How Does Light Travel?

Alexandre Delbos/CC-BY-2.0

Light travels in waves of frequency and as particles of matter. There are many types of light, of which the visible spectrum is a small part.

Visible light is the light that can be seen with the naked eye. It is one type of electromagnetic radiation, which results from the vibrations of electric and magnetic fields. Other types of light that exist in the electromagnetic spectrum include

  • Gamma rays
  • X-rays
  • Ultraviolet rays
  • Infrared

Television, radio and microwaves also exist on the EM spectrum. These waves have some of the lowest energy levels on the spectrum while gamma rays have some of the highest. The wavelengths of these rays are not captured by the human eye and are thus considered invisible. The visual range of the EM spectrum appear in different colors.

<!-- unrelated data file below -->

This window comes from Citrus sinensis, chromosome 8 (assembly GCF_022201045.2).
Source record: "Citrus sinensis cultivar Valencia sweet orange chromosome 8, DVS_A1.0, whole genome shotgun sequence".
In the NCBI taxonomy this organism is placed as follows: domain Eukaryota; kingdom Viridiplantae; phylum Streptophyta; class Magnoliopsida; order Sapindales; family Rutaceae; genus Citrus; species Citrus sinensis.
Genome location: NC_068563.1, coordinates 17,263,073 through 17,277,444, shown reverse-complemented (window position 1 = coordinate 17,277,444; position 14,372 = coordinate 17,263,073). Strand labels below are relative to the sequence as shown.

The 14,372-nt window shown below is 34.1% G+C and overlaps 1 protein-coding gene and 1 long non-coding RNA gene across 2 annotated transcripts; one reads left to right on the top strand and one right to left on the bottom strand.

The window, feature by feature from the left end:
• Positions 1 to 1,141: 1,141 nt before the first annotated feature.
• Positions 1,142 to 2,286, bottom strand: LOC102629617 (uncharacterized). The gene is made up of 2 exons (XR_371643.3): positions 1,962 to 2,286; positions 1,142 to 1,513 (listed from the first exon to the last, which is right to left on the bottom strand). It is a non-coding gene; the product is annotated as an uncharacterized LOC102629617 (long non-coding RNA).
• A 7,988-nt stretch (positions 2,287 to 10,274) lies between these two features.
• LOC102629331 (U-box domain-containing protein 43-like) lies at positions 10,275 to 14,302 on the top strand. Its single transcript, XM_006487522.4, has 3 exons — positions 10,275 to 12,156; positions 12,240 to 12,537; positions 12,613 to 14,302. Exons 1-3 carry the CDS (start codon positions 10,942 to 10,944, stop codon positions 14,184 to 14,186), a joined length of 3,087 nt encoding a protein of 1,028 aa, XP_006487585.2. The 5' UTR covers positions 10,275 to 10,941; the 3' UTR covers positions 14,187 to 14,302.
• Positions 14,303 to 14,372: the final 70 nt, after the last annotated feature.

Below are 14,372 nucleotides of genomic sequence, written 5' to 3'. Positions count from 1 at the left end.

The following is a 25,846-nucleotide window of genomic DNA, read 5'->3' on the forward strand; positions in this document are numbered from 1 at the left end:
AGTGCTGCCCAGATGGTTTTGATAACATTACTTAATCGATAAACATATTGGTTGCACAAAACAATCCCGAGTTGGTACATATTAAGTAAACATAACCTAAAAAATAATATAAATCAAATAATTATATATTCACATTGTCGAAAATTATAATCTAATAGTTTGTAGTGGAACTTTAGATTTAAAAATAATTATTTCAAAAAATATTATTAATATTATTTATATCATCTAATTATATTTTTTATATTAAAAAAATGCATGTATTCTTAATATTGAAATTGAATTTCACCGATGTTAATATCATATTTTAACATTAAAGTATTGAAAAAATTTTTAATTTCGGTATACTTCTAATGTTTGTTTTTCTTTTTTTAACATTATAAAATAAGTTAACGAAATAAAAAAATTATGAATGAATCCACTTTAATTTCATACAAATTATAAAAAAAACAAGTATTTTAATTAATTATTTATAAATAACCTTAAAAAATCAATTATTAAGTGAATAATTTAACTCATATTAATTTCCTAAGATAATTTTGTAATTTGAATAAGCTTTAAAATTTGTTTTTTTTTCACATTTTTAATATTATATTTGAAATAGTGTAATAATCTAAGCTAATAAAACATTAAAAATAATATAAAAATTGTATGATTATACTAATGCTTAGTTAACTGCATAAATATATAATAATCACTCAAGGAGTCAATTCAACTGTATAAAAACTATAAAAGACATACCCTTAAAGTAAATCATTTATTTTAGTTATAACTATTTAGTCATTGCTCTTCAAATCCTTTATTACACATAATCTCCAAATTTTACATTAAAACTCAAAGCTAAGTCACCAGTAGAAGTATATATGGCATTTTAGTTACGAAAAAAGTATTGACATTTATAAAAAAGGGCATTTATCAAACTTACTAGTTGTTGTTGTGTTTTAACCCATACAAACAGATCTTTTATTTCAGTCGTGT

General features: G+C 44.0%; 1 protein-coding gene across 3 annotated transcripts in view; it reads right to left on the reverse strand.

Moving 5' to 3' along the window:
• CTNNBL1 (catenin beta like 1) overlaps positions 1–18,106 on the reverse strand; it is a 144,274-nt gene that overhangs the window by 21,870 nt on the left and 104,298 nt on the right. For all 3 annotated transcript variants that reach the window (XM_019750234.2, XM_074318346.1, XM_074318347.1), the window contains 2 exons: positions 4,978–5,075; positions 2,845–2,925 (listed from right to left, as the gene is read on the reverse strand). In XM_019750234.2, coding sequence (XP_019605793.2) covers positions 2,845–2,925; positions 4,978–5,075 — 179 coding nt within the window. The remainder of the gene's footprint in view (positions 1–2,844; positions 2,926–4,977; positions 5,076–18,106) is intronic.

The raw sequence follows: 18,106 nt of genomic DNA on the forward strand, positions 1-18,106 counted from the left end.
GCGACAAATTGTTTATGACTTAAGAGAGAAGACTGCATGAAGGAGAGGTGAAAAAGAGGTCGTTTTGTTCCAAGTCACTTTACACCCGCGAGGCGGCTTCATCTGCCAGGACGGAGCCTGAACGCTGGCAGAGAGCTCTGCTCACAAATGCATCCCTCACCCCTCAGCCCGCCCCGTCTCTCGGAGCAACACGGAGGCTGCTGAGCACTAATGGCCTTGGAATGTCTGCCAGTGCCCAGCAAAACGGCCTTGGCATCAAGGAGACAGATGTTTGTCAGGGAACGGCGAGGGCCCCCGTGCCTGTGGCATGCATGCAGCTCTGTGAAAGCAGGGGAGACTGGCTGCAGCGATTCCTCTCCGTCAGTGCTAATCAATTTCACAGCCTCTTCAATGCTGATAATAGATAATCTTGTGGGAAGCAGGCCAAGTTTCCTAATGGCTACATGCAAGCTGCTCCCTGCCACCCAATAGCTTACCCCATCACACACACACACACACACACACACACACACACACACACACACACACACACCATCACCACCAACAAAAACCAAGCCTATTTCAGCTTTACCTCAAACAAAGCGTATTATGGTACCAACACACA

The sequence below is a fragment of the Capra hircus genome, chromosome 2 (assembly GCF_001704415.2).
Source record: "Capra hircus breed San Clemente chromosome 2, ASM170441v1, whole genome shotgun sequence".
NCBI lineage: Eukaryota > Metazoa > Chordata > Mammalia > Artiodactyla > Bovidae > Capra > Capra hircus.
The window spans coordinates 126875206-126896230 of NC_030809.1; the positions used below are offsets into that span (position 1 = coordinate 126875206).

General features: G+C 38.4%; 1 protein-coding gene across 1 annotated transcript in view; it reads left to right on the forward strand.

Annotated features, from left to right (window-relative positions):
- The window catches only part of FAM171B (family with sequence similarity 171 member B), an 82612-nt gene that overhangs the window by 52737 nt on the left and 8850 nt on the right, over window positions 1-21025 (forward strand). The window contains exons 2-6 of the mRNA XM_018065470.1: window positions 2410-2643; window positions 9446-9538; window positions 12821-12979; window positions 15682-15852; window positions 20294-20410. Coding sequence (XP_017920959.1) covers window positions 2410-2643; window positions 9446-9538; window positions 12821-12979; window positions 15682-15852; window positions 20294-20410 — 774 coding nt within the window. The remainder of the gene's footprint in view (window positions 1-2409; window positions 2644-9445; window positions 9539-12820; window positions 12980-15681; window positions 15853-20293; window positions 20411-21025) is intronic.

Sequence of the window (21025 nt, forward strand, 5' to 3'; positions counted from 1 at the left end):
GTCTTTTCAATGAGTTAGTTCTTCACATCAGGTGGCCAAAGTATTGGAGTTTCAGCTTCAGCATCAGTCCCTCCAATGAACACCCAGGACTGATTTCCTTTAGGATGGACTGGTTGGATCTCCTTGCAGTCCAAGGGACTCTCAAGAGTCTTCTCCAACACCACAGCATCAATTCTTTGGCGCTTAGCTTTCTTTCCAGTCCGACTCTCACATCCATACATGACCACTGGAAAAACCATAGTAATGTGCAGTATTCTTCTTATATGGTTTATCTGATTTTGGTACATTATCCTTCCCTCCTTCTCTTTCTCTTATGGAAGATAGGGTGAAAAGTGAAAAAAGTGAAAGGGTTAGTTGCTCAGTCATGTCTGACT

Another way that light is said to travel is as particles, or packets of energy. These packets are called photons, which are elementary particles that carry EM force. The concept of photons was developed by Albert Einstein to describe the actions of light that did not follow the convention of waves.

Light moves very rapidly, but does have a maximum velocity of 186,282 miles per second. In astronomy, a light year equals 5.8 trillion miles, which is the distance light can travel at its maximum speed for the span of a year.